Remember to say please and thank you

//Remember to say please and thank you

Remember to say please and thank you

There are two great reasons I decided to write a blog on this topic. The first is that the combination of good manners, respect for those you work with, and showing appreciation to those who work for you is not only good taste, but it’s also good business.  The second great reason for me writing this column is that it will make my mother proud.  Yes mom, all those years ago as a kid I was listening, thank you.

From a business perspective, good manners, respect for your colleagues, showing appreciation and being good to those working for you each brings its own advantages.

Good manners to all those you work with, including vendors, peers, your staff, customers, and those above you organizationally help you build a high quality professional brand of being a team player and someone of character.  There is an old expression that gets to the heart of the matter on this topic. It says you get more bees with honey than with vinegar.  You should be nice to people because it’s the right thing to do, but also feel free to reap the benefits and rewards that common courtesy can help bring.

Showing respect to the people working with you is also the right thing to do, but, like good manners, in the long run can be much to your advantage, or at least not to your disadvantage.

Early in my career I worked with a person, we’ll call him Joe, who for some reason didn’t like the manager of another department within the company.   I’ll call this manager Steve.   Joe, for some reason, seemed to go out of his way to make things difficult for Steve.  Joe would commit to do things and then not deliver.  He would also speak poorly about Steve in front of other company employees, including people within Steve’s group.  Apparently, there were other people at the company that liked Steve, because he got promoted and became Joe’s new boss.  As you can imagine, Joe was quite distressed when he heard about Steve’s promotion.  Steve, on the other hand, actually liked this arrangement.   Joe left the company about six weeks later before securing a new position.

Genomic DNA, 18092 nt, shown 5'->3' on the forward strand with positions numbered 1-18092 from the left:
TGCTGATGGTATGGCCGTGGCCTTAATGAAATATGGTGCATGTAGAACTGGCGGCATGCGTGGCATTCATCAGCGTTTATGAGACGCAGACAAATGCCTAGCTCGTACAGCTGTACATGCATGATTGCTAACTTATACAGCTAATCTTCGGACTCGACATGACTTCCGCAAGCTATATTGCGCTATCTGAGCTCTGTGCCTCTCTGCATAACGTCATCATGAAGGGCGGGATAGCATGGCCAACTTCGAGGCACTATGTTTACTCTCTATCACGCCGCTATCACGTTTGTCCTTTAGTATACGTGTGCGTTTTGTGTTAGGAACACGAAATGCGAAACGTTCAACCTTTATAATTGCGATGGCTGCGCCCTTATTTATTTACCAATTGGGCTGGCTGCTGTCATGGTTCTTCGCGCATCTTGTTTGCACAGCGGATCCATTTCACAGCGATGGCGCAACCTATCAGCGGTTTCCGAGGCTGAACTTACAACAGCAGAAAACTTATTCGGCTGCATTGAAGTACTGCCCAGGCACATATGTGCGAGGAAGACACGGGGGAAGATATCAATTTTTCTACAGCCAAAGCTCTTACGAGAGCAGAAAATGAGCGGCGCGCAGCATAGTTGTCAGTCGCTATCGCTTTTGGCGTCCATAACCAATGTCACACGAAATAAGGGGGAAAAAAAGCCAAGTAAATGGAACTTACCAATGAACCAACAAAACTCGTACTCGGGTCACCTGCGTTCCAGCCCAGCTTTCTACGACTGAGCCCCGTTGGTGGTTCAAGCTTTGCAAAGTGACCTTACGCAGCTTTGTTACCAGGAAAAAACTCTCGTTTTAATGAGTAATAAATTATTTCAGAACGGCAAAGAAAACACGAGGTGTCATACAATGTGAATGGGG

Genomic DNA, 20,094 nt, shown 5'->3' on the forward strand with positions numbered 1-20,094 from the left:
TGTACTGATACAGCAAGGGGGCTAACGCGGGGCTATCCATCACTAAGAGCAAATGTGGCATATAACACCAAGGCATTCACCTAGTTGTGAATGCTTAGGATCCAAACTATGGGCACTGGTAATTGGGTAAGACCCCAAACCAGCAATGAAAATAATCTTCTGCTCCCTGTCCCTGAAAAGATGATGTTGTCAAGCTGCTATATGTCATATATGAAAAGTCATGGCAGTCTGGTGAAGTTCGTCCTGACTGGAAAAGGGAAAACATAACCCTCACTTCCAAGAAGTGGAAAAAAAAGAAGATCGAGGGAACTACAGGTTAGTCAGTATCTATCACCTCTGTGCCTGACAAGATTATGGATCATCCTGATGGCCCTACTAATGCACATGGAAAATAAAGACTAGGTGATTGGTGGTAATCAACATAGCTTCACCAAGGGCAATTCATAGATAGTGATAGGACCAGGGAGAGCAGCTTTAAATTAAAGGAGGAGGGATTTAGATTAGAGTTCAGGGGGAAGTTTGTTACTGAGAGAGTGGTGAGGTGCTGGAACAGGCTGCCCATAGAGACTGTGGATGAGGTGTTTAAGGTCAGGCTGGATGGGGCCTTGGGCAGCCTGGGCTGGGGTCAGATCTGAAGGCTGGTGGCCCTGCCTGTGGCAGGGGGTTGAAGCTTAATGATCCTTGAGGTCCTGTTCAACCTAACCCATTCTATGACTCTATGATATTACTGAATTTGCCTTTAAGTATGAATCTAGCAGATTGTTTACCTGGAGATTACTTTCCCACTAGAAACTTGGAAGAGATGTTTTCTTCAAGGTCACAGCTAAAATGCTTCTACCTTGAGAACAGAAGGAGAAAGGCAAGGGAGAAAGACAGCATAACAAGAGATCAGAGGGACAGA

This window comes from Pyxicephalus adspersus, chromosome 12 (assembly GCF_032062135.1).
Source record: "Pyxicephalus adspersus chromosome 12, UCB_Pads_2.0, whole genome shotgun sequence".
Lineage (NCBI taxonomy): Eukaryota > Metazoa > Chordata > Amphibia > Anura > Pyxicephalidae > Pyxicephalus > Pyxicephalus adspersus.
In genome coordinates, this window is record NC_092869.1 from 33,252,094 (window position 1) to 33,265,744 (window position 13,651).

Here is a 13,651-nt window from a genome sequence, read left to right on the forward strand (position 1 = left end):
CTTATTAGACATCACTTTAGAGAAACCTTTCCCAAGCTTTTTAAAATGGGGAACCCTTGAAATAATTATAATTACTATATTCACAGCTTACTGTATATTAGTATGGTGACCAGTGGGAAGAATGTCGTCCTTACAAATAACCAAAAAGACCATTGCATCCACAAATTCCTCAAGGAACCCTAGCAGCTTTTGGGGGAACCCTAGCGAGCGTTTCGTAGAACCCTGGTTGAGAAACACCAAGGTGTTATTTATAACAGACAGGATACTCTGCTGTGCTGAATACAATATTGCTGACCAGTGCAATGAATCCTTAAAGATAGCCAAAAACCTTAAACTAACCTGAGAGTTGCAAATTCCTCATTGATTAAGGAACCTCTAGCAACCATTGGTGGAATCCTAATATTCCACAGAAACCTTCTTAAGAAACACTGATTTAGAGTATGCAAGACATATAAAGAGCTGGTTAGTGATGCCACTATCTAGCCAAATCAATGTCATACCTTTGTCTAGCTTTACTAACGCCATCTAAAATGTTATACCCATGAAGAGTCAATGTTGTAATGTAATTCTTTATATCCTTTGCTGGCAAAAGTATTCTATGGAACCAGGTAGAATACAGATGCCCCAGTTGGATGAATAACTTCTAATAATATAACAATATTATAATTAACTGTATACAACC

Lastly, regarding being respectful and showing appreciation to those working for you, it’s a small world.  Over time, many of the same people seem to reappear over and over again.  As the expression goes, friends come and go in your life, but enemies accumulate.

In this next story, I had a person working for me a few years ago.  I thought he did great work, I told him so, and gave him a promotion.  Time passed and I went to work for another company.  The person I promoted also eventually left the company (I guess it must just not have been the same after I left.  Just kidding 🙂 and used me as a professional reference.  More time passed, he got promoted again at his new company and I decided to become an entrepreneur and started my company, Manager Mechanics.  Even more time went by and we bumped into each other at a conference.  This person shortly thereafter became a client.  The moral of this story is that I was nice to this person because it was the right thing to do and years later it became a professional advantage.

In closing, I don’t mean to say that every act of professional kindness will eventually be returned or that every unscrupulous action will come back to haunt you, but based on the law of large numbers, the more often that you are kind or the more often you are mean will eventually catch up with you.  My suggestion to you today is be courteous, be kind, and be honest.  Not only will it make the world a better place, but it can, over time, prove to be one of your greatest professional assets.

Until next time, lead well, always communicate, and think business first and technology second.

By | 2020-09-22T02:03:39+00:00 December 14th, 2020|

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Executive Director IT Management and Leadership Institute